Trend Services

For the drinks industry there are a wide array of services that claim to help companies understand trends and help them with their marketing and product development. As we have developed our offering for PSFK consultancy (www.psfk.com/about-psfk) over the last few years, the more we have learned about the market we work in and the reaction that buyers have to trend services.
And the key thing we’ve learned has been this: there’s something wrong in the trends services business. It’s broken. It’s broken by lack of imagination, lack of collaboration, and secrecy. Below we’ve listed some major areas that need fixing, not for our competitive sake, but for an industry to evolve and become useful enough to inspire its clients to make things better.

I write this now because we know there are beverage companies who are using these companies, and we have our own consultancy, and we think everyone should be going in with their eyes wide open. So here we go: Arrogance and Control
Trends services have an unhealthy reliance on control, restriction of information and perception. Trends companies put up gates that guard this mystical information that somehow only they could gather.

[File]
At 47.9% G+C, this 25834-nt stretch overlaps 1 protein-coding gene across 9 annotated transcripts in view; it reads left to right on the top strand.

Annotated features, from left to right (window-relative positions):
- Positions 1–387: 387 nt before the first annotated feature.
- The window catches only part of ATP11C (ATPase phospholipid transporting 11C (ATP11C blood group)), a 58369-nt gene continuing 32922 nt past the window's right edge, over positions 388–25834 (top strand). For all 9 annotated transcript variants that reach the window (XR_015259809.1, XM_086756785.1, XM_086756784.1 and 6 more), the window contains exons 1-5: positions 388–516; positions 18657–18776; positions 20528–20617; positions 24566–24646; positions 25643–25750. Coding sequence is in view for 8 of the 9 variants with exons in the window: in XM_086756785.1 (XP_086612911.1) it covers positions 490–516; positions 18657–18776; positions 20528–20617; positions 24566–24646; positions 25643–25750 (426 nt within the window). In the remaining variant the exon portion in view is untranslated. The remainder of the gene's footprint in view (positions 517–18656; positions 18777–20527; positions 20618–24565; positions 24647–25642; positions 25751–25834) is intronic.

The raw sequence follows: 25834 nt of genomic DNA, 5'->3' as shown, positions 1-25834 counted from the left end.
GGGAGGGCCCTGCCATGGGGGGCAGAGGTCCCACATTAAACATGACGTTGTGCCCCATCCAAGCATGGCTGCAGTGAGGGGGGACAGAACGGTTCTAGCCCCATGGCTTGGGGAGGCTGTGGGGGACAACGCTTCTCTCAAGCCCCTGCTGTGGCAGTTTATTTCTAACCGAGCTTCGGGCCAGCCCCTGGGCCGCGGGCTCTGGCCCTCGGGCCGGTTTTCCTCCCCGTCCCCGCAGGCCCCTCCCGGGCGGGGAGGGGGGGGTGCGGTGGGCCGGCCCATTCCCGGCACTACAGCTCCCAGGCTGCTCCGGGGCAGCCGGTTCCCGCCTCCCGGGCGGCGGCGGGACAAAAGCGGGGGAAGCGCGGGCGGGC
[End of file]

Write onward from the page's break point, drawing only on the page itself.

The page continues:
Death of Creativity

Another problem with the sector is that having spent a lot of money subscribing to a specific trends service, companies are hesitant not to use it. WGSN (www.wgsn. com) has got itself into the position where members of the drinks industry have accepted that if you don’t subscribe to their service, you’re not in the game. The issue with that attitude is that if everyone’s looking at the same information for inspiration, you’re going to get the same product.

Lack of Critical Judgement

The lack of transparency in the walled-garden offering means that trends services’ opinions and recommendations can’t be discussed, criticized or judged. As their views aren’t open, there’s no way to check or challenge their validity.

We’re in a digital world where conversations are free

-but trends services aren’t willing to be honest about where they got their judgments from. Too many companies and their ad agencies are cut and pasting their unchecked judgments into their Powerpoint documents to make significant strategic decisions.

You’ve Made Your Bed, Now Rely On It